Post: How Rudy was unleashed
The Washington Post reported Tuesday night that the Zelensky call followed a monthslong fight inside the administration that sidelined national security officials and empowered political loyalists — including Trump lawyer Rudy Giuliani — with an agenda aimed at tarring Biden and punishing those in Ukraine who exposed corruption by former Trump campaign chairman Paul Manafort.
“Rudy — he did all of this... it’s him injecting himself into the process,” one U.S. official said.
Giuliani targeted the U.S. ambassador in Kiev, Marie Yovanovitch, who was prematurely ordered back to Washington in a move that upset senior officials at the State Department and the White House, officials told the Post.
In an interview with the Post, Giuliani, whose theories were mirrored in right-wing media outlets, claimed Yovanovitch was in cahoots with liberal financier George Soros and is "now working for Soros.” Yovanovitch is still employed by the State Department and is a fellow at Georgetown University.
Janison: A new yawn
When Trump addressed the UN General Assembly last year, he was surprised when the audience laughed — at him, not with him — while he was in a spasm of self-congratulation.
There wasn't much of a reaction at all for Trump's speech on Tuesday. His delivery was low-energy and subdued, writes Newsday's Dan Janison. Commerce Secretary Wilbur Ross, seated alongside Vice President Mike Pence, appeared to nod off.
One of Trump's lines — "The future does not belong to globalists. The future belongs to patriots." — was potentially if unintentionally ironic, given the core accusation in the Ukraine scandal that he put himself above country and Constitution.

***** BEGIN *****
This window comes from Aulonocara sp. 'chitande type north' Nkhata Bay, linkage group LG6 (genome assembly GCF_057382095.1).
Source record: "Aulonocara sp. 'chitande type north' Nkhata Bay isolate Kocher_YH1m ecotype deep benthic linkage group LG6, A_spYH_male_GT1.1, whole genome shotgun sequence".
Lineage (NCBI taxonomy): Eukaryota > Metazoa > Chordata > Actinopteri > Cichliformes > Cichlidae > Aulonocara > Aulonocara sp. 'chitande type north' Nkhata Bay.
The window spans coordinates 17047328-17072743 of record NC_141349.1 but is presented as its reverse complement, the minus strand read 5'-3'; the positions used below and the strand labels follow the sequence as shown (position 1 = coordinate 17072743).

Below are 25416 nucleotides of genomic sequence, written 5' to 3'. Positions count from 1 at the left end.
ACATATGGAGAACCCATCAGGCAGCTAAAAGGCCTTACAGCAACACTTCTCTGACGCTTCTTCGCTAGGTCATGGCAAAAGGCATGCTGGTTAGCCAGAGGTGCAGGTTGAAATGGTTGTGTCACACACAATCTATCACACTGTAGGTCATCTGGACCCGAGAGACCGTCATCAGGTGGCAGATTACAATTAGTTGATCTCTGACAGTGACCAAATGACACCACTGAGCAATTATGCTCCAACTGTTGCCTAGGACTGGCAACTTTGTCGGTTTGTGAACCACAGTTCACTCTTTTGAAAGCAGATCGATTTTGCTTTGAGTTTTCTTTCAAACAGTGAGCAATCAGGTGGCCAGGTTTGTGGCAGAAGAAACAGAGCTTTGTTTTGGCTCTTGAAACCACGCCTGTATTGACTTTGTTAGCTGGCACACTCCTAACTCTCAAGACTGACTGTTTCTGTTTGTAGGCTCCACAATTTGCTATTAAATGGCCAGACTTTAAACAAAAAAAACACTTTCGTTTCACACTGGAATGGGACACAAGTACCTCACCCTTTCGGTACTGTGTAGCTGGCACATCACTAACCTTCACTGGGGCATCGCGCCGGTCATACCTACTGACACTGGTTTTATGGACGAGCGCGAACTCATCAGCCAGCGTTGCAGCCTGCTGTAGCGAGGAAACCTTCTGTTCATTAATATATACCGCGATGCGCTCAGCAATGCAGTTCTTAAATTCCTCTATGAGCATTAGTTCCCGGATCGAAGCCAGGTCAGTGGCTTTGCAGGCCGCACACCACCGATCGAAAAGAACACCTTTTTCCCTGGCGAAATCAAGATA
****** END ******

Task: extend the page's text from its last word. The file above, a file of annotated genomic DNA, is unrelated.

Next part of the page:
Also reporting on Trump's UN speech, Newsday's Figueroa writes that the president repeated themes commonly found in his campaign rally speeches, such as encouraging world leaders to defend their borders from "the challenges of uncontrolled migration." There was even overlap with the cause of white nationalists as Trump declared, “The free world must embrace its national foundations. It must not attempt to erase them or replace them.”
Warren on the rise
A Monmouth University poll in New Hampshire gives Elizabeth Warren a 2-point lead over Biden, 27% to 25%, while Bernie Sanders has fallen to 12%. In 2016, Sanders won the Democratic primary there with 61% of the vote against Hillary Clinton.
On Monday, an Iowa poll also showed Warren in first place and Sanders lagging. A Suffolk University/USA Today/Reno Gazette-Journal poll of likely Nevada caucusgoers released Tuesday showed Biden on top with 23%, followed by Warren at 23% and Sanders at 14%.
Taken together, the new polling suggests Warren has cemented her status as the chief rival for Biden, Politico reports.
What else is happening:
- Trump called Pelosi Tuesday about the demand for the whistleblower complaint, offering to "figure this out," MSNBC reported. Pelosi replied, “Tell your people to obey the law," which required that such complaints be passed along to the intelligence committees.
- A Trump tweet mocked Greta Thunberg, the 16-year-old climate activist from Sweden who gave an emotional, grim speech at the UN Monday. "She seems like a very happy young girl looking forward to a bright and wonderful future. So nice to see!" Trump posted. Rather than take the bait, Thunberg put Trump's words in her Twitter bio.
- Sanders proposed a tax on "extreme wealth," declaring, "There should be no billionaires." His plan would soak the rich more than a "wealth tax" advocated by Warren.
- Trump got tongue-tangled Tuesday while praising Indian Prime Minister Narendra Modi's popularity among Indian-Americans at a rally they attended together last weekend. "He’s like an American version of Elvis," Trump said.
- Hawaii Rep. Tulsi Gabbard looks set to qualify for the Democrats' Oct. 15 debate stage after she earned enough support in the Monmouth New Hampshire poll. That makes a dozen, which means the debate may be spread over two nights.
- Negotiations with the White House on gun violence legislation such as expanded background checks may be dead, Politico reports. Sen. Chris Murphy of Connecticut, a Democratic participant in the talks, embraced impeachment Tuesday. “I haven’t heard anything since Wednesday and I don’t think that’s coincidental to this crisis,” he said.